by Chris Estey
Yes, a couple of years ago a whole bunch of people found out they could catch all those great new “alternative” comedians all in one light-rail wreck in the rock and roll bus tunnel of Bumbershoot mayhem... or something (OK, I tried a metaphor, and it really didn’t work out; sue me). Then there were lines going all around Seattle and back up your butt, where you could actually talk yourself out of getting some funnel cakes or tie-dyes to stick around and watch guys like David Cross, Patton Oswalt, Todd Barry, and Eugene Mirman do their noggin-elevated, pop culture-celebrating, socially subversive best. They’re all back this year and it’s worth the ticket price for the festival if you just catch two of these four.
Of course, there’s now tons of chances to catch comedy at Bumbershoot, as more venues inside the Seattle Center (like the Vera Project) have been opened up for local and international groups like Laff Hole, Canadian Comedy That Cares!, Lo-Ball, One Night Only, and something called Blood Squad. I recommend them all.
But I would like to let people know, as a guy who just bought the new Patton Oswalt album/DVD, My Weakness Is Strong, and who has heard the upcoming Sub Pop release of Eugene Mirman’s next CD, God Is A Twelve Year Old Boy With Asperger’s, that this is some of their very strongest work to date. And it will probably have something to do with what happens at Bumbershoot, every single afternoon and night of the three day festival.
That’s right, these comedians are slated to appear at various times -- Mirman at 5:30 on Saturday the 5th, 3:45 Sunday the 6th, and 2 PM on Monday the 7th, with “mystery guests” and Wyatt Cenac, all at the Comedy Stage North; while Oswalt holds fort at Comedy Stage South with Knocked Up/Paper Heart actress Charlene Yi all three nights in a row starting at 8 PM -- throughout Labor Day Weekend.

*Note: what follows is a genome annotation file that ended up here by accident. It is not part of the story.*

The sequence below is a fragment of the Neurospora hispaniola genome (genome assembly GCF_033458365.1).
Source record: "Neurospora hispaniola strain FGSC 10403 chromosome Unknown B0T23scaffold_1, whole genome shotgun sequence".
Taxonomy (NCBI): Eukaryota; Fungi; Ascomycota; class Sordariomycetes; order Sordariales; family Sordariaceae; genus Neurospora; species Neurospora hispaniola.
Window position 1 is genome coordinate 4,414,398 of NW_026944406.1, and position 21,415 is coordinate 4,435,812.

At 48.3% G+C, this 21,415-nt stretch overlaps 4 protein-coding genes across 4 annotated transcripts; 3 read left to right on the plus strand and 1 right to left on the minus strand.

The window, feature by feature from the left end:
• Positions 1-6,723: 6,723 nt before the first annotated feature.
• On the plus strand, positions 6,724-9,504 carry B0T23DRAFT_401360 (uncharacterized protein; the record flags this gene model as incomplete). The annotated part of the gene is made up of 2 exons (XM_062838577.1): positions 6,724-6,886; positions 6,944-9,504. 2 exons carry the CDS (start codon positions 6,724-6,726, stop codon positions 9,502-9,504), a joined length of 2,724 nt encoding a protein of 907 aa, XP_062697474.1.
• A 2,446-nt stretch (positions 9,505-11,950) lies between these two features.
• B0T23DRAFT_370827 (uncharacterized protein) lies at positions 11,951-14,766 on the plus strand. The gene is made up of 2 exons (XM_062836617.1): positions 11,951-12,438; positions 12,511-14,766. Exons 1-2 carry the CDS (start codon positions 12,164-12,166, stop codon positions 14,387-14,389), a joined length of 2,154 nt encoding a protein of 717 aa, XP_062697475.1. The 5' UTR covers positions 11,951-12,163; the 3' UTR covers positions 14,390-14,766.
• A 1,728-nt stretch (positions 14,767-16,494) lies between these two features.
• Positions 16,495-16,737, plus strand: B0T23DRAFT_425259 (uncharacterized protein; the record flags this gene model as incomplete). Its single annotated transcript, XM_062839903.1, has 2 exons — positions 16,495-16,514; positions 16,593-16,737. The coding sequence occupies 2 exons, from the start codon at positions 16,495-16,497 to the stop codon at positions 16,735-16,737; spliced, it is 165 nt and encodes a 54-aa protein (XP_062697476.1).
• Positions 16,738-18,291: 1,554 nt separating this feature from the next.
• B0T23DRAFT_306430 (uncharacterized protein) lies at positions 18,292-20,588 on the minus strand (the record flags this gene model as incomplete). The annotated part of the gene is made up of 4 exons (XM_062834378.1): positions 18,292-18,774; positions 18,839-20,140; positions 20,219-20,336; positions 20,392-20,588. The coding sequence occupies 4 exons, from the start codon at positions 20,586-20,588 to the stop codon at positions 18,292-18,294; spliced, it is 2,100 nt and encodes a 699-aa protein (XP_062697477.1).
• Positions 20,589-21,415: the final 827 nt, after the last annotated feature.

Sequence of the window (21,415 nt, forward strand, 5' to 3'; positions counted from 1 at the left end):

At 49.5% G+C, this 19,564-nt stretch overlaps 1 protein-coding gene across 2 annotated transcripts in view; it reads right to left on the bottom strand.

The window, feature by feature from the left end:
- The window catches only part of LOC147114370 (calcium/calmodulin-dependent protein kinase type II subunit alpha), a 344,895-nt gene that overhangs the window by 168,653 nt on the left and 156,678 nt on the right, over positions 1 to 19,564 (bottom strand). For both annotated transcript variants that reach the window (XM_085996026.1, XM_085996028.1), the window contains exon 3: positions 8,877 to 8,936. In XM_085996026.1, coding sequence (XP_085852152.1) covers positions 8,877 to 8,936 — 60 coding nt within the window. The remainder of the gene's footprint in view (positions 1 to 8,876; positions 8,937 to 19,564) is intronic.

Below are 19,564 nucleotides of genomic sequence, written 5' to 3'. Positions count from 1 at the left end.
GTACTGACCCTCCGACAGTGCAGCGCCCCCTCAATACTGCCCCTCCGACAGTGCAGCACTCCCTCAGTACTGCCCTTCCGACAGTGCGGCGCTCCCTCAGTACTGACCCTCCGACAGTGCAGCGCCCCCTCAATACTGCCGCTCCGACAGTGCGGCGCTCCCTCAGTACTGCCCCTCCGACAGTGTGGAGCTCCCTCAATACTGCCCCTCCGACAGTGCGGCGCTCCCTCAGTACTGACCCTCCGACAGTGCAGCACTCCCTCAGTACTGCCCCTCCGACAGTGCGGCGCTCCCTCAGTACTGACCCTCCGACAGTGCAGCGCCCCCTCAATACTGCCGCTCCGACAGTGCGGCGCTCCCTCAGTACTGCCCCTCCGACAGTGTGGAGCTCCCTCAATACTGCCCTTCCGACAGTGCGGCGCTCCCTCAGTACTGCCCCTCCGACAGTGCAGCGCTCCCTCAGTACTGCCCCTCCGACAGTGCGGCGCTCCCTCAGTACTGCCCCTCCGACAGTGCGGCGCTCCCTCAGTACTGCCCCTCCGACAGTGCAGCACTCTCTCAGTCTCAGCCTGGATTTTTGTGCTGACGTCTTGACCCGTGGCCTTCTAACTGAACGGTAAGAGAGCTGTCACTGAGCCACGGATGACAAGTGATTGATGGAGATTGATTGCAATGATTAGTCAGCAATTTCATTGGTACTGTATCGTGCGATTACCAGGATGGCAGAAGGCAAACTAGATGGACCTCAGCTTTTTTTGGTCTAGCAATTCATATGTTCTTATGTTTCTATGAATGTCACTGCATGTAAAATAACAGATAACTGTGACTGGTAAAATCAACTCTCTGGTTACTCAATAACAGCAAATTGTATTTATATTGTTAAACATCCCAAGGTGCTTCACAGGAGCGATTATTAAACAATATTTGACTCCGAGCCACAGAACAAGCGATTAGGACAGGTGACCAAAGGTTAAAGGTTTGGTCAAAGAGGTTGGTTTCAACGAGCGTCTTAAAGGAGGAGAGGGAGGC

The Mirman album has titles that reflect the live stand-up recorded for it, such as “America Is Better Than Abortion,” “I Found An iPod,” “Vancouver, Detroit, and Bears,” and my favorite, a couple of closing “tracks” based on his luggage getting lost by a certain airline which makes me all trembly and goose-pimpled with The Sillies. I really feel like crying when a special guest impersonating Christopher Walken starts telling the comic to “drop it, Mirman. The bag is gone. There is no bag. We shit in it. Then we burned it. Shit and burn. Shit and burn. It’s our policy, shit and burn.” It KILLS me every time I listen to it; and I’m well aware that I’m listening to recorded jokes about airlines using a Christopher Walken accent in 2009 and they’re STILL slaying me. The “title track” is also a killer, and co-stars a Seattle book appearance and one of our autistic children. Mirman is as charismatic as he’s always been; I’m hoping that his subjects do get a little fresher though. Maybe it’s like Sinatra singing standards; he doesn’t really need to be covering Nick Cave to get my attention.
Eugene Mirman at Bumbershoot 2007
The Oswalt release is another level in terms of content; it purposefully seems to take contemporary stand-up beyond knee jerk blasphemy and cliches, as the adorably odd-looking but still charming science fiction geek confesses a desire for maturity Bill Hicks never lived to express. Trying to kick Scotch and weed and keep from being a venomous whiner around his expected daughter and wife, it doesn’t seem like Oswalt is trying to be honest, you can really feel his internal tension about a sense of failure even when he’s starring as an animated rat in a oodles-of-millions movie. If this is all self-deprecation to throw us off careerist hubris, he’s completely deluded me -- this material seems risky and challenging, but not at all depressing or elitist. Henry Rollins, stand your narcissistic ranting back, there’s a new and much funnier indie culture prophet of doom on board.
Patton Oswalt on the KFC Famous bowls